IMG_0166While our nation’s veterans spent years training and fighting to defend us, their civilian peers were building important relationships in their communities, schools and in the workplace. These relationships afforded them a network to find employment and advance their careers by solidifying relationships outside the workplace during recreational activities such as golf. Returning veterans are tasked with building new trusted relationships and often times in new communities. This task can prove to be far more challenging than overcoming physical wounds. Camp Patriot’s Ranch Retreat functions much like a golf course in that it will become a simple way for veterans to commune, meet new people and create a new network of relationships. These relationships become the fabric of support under each veteran. “Many of our past veteran guests have secured jobs, new housing and returned to school because of the relationships they have established through our program” said Clark.

Camp Patriot was built on relationships and many organizations including the NFL’s Seattle Seahawks, Justin Boots and Sportsman’s Warehouse have played an important role in the growth of the organization.  Jeremy Sage and Mike Deming of Sportsman’s Warehouse first met the Camp Patriot team nearly seven years ago at an outdoor trade show and immediately partnered with the organization to donate gear and help make connections with outfitters across the country. “The leadership at Sportsman’s Warehouse knows the sacrifice that our military members and their families make. They also understand the therapeutic value of being outdoors.  For some people it’s a game of golf and for others it hunting, camping and fishing. Sportsman’s Warehouse has been awesome” said Clark.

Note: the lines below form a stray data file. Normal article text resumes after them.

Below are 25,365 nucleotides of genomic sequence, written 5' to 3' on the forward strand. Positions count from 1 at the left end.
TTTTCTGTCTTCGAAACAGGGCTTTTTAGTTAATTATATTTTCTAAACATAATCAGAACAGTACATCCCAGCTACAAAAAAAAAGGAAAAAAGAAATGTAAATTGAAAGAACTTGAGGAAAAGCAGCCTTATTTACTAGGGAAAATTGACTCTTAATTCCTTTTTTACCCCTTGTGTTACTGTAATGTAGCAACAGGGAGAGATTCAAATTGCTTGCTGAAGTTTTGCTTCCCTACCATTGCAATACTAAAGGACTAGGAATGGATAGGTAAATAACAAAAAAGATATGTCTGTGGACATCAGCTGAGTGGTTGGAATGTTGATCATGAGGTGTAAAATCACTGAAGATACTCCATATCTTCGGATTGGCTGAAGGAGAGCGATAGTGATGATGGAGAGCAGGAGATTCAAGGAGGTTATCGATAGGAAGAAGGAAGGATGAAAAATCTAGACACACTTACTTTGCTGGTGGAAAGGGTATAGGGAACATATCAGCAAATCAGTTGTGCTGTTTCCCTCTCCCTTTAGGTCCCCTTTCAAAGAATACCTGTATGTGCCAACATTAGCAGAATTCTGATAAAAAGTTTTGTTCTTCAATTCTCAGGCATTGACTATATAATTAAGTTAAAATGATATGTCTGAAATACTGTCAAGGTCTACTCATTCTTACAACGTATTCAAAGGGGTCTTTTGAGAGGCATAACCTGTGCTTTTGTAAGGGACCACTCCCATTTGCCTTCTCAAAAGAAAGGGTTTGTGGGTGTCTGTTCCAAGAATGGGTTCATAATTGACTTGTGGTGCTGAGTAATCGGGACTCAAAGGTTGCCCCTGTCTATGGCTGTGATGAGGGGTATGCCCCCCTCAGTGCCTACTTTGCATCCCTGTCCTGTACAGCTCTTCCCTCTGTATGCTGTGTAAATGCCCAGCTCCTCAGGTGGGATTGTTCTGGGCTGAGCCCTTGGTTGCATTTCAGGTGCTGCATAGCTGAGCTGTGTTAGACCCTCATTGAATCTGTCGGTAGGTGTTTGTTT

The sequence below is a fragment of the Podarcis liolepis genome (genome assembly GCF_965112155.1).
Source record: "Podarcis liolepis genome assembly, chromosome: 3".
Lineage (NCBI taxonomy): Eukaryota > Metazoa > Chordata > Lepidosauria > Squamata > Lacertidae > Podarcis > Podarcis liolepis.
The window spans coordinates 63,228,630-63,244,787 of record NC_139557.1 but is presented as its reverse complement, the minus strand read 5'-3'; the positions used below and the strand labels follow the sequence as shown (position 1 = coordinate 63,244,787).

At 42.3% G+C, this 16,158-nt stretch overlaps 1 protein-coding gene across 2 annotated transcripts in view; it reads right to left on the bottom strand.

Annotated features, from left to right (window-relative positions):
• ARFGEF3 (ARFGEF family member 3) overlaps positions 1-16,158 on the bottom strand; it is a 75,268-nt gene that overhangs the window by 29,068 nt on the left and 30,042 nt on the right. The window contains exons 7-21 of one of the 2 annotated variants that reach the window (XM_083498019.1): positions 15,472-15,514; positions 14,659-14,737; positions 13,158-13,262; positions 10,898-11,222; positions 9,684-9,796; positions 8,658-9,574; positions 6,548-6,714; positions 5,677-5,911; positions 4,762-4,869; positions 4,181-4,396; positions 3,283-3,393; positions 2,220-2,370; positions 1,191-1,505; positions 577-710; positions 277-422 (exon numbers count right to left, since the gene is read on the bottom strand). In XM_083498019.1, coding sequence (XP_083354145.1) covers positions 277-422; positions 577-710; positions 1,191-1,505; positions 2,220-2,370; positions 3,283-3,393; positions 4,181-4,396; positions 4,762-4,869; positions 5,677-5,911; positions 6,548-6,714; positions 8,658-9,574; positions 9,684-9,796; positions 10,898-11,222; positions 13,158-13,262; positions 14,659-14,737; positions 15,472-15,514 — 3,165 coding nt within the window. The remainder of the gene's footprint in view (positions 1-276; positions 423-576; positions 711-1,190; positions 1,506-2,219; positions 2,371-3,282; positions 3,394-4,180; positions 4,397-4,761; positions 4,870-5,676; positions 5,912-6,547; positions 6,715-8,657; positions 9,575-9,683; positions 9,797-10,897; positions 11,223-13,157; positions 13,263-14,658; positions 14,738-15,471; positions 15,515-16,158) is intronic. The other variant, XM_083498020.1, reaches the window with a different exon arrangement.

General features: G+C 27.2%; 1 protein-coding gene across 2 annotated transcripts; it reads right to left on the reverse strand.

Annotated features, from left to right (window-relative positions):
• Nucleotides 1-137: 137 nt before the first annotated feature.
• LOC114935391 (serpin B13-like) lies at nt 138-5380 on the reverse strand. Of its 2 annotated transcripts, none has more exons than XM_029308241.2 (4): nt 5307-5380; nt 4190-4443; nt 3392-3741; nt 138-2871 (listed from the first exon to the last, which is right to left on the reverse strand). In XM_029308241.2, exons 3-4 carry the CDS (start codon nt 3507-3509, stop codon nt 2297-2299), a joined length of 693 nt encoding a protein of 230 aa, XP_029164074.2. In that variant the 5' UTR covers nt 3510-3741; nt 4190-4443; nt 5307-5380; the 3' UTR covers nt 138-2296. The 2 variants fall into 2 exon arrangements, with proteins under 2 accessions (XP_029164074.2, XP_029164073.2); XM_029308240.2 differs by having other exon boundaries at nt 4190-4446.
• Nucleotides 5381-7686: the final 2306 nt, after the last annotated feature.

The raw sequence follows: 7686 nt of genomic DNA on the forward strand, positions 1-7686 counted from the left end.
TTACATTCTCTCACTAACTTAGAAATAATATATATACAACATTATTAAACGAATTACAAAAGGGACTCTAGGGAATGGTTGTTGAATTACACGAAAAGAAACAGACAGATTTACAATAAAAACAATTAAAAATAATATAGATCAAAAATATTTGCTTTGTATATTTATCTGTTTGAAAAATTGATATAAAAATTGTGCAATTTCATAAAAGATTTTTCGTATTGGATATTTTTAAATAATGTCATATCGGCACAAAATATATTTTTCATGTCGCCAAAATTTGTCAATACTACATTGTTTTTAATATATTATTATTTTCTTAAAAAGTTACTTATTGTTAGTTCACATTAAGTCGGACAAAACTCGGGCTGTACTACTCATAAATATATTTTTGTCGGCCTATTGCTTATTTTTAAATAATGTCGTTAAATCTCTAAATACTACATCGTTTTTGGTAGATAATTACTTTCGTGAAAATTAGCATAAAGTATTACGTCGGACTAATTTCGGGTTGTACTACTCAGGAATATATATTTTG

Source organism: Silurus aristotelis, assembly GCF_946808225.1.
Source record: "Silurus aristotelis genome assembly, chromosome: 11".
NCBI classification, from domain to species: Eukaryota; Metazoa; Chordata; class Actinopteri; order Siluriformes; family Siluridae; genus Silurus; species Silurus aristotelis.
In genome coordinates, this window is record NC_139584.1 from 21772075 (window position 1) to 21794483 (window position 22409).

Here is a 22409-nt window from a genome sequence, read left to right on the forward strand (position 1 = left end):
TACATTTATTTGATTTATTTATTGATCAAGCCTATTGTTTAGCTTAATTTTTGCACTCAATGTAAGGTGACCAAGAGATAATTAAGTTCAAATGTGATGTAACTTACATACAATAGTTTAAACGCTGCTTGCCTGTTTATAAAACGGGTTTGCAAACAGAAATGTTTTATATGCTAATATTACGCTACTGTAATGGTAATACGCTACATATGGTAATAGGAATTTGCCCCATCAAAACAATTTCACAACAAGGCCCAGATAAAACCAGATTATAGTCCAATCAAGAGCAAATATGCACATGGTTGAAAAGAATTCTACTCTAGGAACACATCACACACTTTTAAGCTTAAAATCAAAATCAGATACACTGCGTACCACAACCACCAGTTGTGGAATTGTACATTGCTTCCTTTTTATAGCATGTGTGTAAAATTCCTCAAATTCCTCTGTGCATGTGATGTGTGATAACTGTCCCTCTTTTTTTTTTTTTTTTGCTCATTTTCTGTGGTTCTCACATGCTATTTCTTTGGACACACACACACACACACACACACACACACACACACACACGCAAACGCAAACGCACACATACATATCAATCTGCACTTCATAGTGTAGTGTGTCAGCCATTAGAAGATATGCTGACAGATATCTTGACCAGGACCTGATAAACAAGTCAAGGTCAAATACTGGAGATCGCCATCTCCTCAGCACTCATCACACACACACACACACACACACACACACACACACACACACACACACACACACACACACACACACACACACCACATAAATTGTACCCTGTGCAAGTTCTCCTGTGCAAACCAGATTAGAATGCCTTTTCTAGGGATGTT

Camp_Patriot_logo_tm_resizedIn the coming months, Camp Patriot will continue to host disabled veterans on outdoor adventures across the country while working the phones for donations, build relationships and doing whatever it takes to raise the remaining funds required to purchase the first ever retreat ranch exclusively designed for wounded veterans. “We feel honored to be able to do this work, to say thank you and to give back to those who have given so much for all of us. We are grateful to everyone who shares our vision and lends their support” said Clark.

For additional information about Camp Patriot or to donate visit: or call 480-201-4036.